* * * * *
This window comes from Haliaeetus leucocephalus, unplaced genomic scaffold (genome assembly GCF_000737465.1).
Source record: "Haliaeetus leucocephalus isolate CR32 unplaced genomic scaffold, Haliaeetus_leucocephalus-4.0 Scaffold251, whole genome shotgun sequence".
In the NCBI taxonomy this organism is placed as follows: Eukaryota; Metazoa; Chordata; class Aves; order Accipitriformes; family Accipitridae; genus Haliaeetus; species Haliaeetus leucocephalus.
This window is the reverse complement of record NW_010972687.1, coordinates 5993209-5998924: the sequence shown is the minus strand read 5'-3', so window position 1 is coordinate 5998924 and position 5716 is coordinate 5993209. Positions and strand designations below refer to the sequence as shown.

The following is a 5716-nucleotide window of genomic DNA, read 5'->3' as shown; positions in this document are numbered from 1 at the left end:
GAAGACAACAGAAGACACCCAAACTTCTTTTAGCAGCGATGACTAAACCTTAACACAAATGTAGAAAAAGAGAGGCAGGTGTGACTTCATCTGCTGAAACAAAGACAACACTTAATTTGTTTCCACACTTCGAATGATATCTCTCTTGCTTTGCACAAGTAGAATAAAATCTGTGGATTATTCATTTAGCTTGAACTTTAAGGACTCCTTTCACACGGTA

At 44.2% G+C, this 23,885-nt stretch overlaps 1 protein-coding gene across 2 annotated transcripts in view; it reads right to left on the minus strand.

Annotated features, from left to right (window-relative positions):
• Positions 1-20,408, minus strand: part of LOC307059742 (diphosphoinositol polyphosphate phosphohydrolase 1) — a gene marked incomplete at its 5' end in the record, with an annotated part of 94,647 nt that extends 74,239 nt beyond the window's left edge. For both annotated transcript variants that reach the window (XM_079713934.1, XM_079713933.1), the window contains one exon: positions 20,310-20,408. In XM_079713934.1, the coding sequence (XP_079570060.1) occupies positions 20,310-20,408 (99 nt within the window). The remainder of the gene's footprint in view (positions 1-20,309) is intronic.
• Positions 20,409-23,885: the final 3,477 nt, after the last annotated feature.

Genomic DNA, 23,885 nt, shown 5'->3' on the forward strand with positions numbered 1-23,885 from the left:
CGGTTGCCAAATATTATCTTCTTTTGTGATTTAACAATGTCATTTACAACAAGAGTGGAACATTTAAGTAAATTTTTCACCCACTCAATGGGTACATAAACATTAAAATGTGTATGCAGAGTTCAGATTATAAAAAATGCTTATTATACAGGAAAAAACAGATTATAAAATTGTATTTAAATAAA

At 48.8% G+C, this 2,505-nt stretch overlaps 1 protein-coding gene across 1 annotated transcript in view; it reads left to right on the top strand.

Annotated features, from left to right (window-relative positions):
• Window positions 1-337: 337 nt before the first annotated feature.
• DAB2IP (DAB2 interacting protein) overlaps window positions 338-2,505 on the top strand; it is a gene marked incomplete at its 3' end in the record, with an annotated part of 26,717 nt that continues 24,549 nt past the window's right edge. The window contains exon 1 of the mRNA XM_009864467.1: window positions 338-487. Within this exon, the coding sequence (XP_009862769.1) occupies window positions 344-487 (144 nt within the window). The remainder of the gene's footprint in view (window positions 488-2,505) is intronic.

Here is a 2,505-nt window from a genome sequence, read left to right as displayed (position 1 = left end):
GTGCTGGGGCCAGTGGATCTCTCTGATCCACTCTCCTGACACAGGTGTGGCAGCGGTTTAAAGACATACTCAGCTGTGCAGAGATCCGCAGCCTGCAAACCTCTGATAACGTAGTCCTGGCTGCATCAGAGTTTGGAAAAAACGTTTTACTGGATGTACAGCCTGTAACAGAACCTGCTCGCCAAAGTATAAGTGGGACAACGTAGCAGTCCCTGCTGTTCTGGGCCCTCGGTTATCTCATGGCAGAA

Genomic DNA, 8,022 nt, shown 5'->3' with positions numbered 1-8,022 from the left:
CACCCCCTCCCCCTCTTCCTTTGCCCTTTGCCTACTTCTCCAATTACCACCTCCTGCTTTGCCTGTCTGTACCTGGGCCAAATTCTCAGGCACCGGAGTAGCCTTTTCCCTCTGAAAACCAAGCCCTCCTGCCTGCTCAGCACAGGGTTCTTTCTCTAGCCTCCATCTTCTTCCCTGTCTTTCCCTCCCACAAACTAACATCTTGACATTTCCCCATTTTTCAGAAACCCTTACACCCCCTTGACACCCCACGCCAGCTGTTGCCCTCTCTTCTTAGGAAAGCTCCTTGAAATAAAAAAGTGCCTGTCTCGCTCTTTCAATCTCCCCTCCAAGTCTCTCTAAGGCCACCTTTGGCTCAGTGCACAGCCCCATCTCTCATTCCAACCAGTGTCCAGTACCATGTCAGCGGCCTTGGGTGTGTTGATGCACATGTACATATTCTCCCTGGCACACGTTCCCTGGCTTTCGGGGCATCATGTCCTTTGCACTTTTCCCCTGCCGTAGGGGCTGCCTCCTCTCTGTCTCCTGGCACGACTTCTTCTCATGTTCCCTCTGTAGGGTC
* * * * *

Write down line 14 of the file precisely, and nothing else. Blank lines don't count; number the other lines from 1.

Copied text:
Annotated features, from left to right (window-relative positions):